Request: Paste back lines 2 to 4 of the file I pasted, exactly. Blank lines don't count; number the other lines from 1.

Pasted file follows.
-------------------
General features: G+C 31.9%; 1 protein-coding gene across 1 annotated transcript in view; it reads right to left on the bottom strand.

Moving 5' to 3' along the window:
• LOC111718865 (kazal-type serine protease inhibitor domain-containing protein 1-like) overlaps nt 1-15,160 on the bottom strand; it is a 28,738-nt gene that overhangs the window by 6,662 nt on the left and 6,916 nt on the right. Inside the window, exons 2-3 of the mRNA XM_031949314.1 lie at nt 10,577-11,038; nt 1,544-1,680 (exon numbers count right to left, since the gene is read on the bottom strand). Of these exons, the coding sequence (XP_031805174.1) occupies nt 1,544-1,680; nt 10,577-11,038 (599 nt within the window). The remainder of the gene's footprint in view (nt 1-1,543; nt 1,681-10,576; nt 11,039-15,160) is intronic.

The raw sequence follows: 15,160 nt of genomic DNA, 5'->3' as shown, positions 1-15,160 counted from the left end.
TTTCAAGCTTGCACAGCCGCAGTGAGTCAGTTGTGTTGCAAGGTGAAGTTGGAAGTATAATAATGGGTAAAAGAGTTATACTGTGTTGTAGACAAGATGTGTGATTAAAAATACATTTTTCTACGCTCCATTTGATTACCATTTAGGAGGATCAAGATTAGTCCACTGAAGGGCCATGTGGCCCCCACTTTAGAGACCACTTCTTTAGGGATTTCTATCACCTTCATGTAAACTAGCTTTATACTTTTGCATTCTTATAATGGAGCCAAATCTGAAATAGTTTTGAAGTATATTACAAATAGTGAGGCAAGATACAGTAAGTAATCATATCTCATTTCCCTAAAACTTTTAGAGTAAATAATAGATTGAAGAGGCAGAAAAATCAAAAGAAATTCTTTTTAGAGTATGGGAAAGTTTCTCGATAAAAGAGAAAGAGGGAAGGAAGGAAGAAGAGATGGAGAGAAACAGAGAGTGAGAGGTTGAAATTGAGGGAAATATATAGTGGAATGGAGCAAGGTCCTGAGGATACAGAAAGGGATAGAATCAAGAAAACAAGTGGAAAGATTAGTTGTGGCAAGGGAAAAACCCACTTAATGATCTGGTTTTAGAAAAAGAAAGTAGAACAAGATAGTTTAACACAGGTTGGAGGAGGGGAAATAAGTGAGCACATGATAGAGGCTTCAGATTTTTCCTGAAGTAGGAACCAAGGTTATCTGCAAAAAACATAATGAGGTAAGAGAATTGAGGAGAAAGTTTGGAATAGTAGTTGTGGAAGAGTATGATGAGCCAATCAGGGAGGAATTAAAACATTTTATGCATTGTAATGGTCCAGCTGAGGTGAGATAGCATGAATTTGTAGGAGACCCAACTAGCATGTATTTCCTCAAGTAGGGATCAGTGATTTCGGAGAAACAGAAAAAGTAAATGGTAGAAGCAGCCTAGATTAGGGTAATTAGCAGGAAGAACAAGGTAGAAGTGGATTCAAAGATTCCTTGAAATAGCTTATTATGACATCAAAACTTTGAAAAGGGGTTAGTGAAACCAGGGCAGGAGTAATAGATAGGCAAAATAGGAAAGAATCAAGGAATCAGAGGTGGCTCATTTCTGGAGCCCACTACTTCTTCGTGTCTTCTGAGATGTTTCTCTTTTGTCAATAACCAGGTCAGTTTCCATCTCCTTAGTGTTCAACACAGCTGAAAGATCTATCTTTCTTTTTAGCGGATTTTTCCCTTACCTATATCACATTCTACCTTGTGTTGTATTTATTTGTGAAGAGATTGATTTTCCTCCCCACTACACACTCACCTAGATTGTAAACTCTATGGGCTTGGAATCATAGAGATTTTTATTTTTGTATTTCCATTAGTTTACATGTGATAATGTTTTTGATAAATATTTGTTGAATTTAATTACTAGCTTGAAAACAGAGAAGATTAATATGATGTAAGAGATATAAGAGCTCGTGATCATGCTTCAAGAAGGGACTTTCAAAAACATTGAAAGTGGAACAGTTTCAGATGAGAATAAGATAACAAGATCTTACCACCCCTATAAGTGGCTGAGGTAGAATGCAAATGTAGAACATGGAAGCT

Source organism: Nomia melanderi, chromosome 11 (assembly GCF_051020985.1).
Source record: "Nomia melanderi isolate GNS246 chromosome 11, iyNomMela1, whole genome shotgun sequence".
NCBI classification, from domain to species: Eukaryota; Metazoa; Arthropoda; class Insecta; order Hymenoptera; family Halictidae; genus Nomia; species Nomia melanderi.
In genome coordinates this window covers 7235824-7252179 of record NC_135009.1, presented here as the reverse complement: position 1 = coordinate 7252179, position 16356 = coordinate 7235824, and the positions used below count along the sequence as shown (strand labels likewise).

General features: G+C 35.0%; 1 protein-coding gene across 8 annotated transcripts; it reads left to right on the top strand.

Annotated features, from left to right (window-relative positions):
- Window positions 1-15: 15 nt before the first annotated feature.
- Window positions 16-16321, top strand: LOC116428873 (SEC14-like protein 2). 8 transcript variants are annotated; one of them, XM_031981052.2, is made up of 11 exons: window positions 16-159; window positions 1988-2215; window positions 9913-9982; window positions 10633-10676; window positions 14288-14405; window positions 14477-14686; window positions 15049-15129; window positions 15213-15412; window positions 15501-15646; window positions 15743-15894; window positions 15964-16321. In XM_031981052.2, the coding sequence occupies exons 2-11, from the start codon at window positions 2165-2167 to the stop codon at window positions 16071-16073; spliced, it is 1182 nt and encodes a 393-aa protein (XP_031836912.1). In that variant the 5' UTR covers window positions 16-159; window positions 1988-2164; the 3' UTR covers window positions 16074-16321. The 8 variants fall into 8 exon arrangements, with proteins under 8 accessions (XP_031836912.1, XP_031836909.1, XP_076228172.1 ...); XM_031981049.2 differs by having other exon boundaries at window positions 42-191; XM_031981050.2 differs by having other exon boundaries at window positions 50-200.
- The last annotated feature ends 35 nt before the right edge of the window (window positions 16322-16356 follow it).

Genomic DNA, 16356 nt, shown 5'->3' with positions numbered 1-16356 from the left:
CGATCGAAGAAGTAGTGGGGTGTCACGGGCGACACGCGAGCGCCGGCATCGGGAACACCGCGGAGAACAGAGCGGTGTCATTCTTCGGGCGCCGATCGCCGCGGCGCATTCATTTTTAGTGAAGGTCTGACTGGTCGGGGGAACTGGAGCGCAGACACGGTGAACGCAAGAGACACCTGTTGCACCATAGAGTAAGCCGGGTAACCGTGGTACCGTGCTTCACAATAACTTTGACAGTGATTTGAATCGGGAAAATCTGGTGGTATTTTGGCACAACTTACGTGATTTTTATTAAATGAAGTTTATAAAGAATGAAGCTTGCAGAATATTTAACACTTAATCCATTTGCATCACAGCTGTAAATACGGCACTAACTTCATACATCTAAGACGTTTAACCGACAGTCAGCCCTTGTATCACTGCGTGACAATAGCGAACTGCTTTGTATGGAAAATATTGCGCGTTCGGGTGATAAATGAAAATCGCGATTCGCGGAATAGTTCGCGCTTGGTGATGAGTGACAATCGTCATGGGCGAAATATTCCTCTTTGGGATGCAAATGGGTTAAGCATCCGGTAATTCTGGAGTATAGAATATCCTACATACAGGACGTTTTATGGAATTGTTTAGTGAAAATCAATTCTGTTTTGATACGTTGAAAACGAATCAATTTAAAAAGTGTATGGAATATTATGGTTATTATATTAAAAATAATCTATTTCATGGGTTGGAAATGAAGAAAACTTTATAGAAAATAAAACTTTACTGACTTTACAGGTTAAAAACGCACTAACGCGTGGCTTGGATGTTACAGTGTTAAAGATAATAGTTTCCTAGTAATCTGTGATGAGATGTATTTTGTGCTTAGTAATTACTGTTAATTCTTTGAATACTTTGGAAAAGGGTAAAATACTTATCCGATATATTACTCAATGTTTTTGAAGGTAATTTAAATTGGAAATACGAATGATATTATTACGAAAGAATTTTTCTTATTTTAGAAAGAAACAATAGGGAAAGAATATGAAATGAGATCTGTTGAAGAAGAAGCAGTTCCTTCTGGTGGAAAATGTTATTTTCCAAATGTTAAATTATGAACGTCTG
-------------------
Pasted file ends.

Moving 5' to 3' along the window:
• LOC111718865 (kazal-type serine protease inhibitor domain-containing protein 1-like) overlaps nt 1-15,160 on the bottom strand; it is a 28,738-nt gene that overhangs the window by 6,662 nt on the left and 6,916 nt on the right. Inside the window, exons 2-3 of the mRNA XM_031949314.1 lie at nt 10,577-11,038; nt 1,544-1,680 (exon numbers count right to left, since the gene is read on the bottom strand). Of these exons, the coding sequence (XP_031805174.1) occupies nt 1,544-1,680; nt 10,577-11,038 (599 nt within the window). The remainder of the gene's footprint in view (nt 1-1,543; nt 1,681-10,576; nt 11,039-15,160) is intronic.

The raw sequence follows: 15,160 nt of genomic DNA, 5'->3' as shown, positions 1-15,160 counted from the left end.